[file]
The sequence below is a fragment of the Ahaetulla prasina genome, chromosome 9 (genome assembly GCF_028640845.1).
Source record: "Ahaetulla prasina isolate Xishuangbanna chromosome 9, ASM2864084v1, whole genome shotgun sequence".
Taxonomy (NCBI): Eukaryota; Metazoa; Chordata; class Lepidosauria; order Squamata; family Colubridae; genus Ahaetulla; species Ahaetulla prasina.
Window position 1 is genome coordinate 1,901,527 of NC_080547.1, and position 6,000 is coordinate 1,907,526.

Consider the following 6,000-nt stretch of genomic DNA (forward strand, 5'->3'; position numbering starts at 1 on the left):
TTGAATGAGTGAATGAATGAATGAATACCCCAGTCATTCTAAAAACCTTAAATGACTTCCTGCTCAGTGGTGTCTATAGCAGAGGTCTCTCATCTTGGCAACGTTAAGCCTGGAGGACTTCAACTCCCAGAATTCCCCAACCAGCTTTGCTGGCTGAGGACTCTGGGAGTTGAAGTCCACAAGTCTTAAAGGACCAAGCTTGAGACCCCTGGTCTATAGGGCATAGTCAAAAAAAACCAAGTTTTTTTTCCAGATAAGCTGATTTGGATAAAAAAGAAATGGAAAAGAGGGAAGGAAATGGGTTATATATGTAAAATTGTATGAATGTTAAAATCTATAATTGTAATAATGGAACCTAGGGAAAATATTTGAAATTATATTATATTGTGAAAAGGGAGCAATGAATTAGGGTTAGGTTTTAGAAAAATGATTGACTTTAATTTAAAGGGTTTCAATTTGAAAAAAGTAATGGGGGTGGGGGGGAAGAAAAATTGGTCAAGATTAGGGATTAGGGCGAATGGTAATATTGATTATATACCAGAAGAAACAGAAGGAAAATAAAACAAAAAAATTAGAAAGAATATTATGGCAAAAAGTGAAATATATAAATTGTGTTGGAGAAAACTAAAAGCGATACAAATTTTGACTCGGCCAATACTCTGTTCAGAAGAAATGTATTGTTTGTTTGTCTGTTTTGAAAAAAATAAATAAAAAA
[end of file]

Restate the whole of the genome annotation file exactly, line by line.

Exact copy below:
The sequence below is a fragment of the Ahaetulla prasina genome, chromosome 9 (genome assembly GCF_028640845.1).
Source record: "Ahaetulla prasina isolate Xishuangbanna chromosome 9, ASM2864084v1, whole genome shotgun sequence".
Taxonomy (NCBI): Eukaryota; Metazoa; Chordata; class Lepidosauria; order Squamata; family Colubridae; genus Ahaetulla; species Ahaetulla prasina.
Window position 1 is genome coordinate 1,901,527 of NC_080547.1, and position 6,000 is coordinate 1,907,526.

Consider the following 6,000-nt stretch of genomic DNA (forward strand, 5'->3'; position numbering starts at 1 on the left):
TTGAATGAGTGAATGAATGAATGAATACCCCAGTCATTCTAAAAACCTTAAATGACTTCCTGCTCAGTGGTGTCTATAGCAGAGGTCTCTCATCTTGGCAACGTTAAGCCTGGAGGACTTCAACTCCCAGAATTCCCCAACCAGCTTTGCTGGCTGAGGACTCTGGGAGTTGAAGTCCACAAGTCTTAAAGGACCAAGCTTGAGACCCCTGGTCTATAGGGCATAGTCAAAAAAAACCAAGTTTTTTTTCCAGATAAGCTGATTTGGATAAAAAAGAAATGGAAAAGAGGGAAGGAAATGGGTTATATATGTAAAATTGTATGAATGTTAAAATCTATAATTGTAATAATGGAACCTAGGGAAAATATTTGAAATTATATTATATTGTGAAAAGGGAGCAATGAATTAGGGTTAGGTTTTAGAAAAATGATTGACTTTAATTTAAAGGGTTTCAATTTGAAAAAAGTAATGGGGGTGGGGGGGAAGAAAAATTGGTCAAGATTAGGGATTAGGGCGAATGGTAATATTGATTATATACCAGAAGAAACAGAAGGAAAATAAAACAAAAAAATTAGAAAGAATATTATGGCAAAAAGTGAAATATATAAATTGTGTTGGAGAAAACTAAAAGCGATACAAATTTTGACTCGGCCAATACTCTGTTCAGAAGAAATGTATTGTTTGTTTGTCTGTTTTGAAAAAAATAAATAAAAAA